For advisement on a double major in criminal justice and sociology, consult with any of your criminal justice professors or consult with any of our sociology professors. We suggest consulting with one of the substantial number of our students currently completing a double major in criminal justice and sociology. If you elect to pursue this option of a double major in criminal justice and sociology, do so as early in your career as possible, since courses in both areas fill up very quickly, and you receive preferential treatment through preregistration as a major in each area.

The double major in criminal justice and sociology is easy to accomplish. Sociology courses can fulfill your criminal justice corequisites and you may overlap sociology and criminal justice courses.

Sociology Courses

SOC 100 Introduction to Sociology (A,S). Introduces the sociological perspective on society and human behavior applied to familiar social surroundings; and the meanings and rules that shape human social life, the organization of social life and ways in which individual human beings are incorporated into and prepared for social interaction. 3 Cr. Every Semester.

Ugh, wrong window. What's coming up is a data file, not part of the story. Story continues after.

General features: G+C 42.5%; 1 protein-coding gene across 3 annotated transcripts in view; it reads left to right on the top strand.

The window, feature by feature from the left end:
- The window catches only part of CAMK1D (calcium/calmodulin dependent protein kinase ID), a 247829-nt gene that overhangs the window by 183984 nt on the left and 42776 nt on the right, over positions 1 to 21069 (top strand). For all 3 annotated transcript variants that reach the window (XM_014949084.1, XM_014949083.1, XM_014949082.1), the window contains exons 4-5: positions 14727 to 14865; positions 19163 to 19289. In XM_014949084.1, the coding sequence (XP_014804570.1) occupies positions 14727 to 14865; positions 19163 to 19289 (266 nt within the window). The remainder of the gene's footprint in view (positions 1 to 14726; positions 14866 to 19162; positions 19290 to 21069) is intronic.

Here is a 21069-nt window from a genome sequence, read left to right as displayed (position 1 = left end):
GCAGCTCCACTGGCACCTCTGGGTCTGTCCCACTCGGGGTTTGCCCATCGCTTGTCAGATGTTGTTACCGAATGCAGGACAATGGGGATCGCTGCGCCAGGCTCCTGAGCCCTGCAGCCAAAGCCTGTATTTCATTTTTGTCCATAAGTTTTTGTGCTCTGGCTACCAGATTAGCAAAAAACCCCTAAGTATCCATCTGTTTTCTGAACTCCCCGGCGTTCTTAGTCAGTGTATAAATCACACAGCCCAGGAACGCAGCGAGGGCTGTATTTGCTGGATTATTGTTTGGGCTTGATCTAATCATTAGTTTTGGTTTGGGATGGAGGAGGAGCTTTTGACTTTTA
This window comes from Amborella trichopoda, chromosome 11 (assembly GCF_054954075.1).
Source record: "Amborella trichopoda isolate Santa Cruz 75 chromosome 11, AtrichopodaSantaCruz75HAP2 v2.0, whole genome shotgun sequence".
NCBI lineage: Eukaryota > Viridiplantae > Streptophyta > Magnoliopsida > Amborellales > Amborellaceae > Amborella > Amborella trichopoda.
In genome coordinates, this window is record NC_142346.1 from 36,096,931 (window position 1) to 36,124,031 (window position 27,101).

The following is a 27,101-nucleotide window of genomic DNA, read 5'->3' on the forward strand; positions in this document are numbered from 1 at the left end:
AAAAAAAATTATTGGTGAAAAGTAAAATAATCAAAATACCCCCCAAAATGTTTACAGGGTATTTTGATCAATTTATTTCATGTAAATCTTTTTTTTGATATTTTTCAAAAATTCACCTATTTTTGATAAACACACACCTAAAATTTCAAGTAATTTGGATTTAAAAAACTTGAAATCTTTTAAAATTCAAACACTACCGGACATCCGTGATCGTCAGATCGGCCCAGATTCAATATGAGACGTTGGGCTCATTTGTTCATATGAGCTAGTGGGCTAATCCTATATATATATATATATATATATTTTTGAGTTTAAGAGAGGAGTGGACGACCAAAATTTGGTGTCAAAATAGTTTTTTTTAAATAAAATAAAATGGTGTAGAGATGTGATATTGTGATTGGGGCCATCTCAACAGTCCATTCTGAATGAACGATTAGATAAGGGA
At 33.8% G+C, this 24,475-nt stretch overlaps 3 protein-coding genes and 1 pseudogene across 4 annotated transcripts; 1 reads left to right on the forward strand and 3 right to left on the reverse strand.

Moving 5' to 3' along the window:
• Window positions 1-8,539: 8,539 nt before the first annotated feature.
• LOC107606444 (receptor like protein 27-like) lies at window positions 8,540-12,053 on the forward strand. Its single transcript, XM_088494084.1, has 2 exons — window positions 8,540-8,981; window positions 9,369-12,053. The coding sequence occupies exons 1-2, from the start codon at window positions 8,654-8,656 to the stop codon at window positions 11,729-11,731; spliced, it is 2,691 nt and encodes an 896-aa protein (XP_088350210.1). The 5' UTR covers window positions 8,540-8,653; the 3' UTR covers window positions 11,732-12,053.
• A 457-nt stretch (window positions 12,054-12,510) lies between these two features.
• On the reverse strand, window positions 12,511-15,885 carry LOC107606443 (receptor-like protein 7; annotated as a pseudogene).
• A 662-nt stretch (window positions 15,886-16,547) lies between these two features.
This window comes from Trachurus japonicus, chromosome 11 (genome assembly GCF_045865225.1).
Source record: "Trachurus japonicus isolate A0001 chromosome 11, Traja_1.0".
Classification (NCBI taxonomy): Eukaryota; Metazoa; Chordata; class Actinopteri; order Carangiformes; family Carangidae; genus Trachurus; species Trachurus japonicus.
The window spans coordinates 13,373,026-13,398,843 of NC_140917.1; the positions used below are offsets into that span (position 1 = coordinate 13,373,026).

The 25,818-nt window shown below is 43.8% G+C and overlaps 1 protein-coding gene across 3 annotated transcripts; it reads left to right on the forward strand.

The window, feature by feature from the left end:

SOC 200 Social Statistics (A,T). Covers basic descriptive and inferential statistics and computer software used in social research. Students who have received academic credit for BIO 431, ECN 204, MTH 243, PSH 202, PLS 300 or credit for an elementary statistics course from SUNY Brockport or from another institution may not receive credit for this course and must substitute another sociology course for the major. 3 Cr. Every Semester.

SOC 210 Social Problems (A,S,D). Explores the nature of and the sociological approaches to social problems; the social relativity, extent, and complexity of the specific contemporary social problems selected for study; the range, limitations and the personal and social implications of solutions to social problems; and sensitivity to the interdependent nature of various social problems. 3 Cr.

SOC 220 Introduction to Social Psychology (A,S). Covers social psychological theory and research in the interaction of individuals and groups; the extent to which others influence individual behavior; the dynamics of group participation; and the extent to which human potential is shaped within the context of group life. 3 Cr.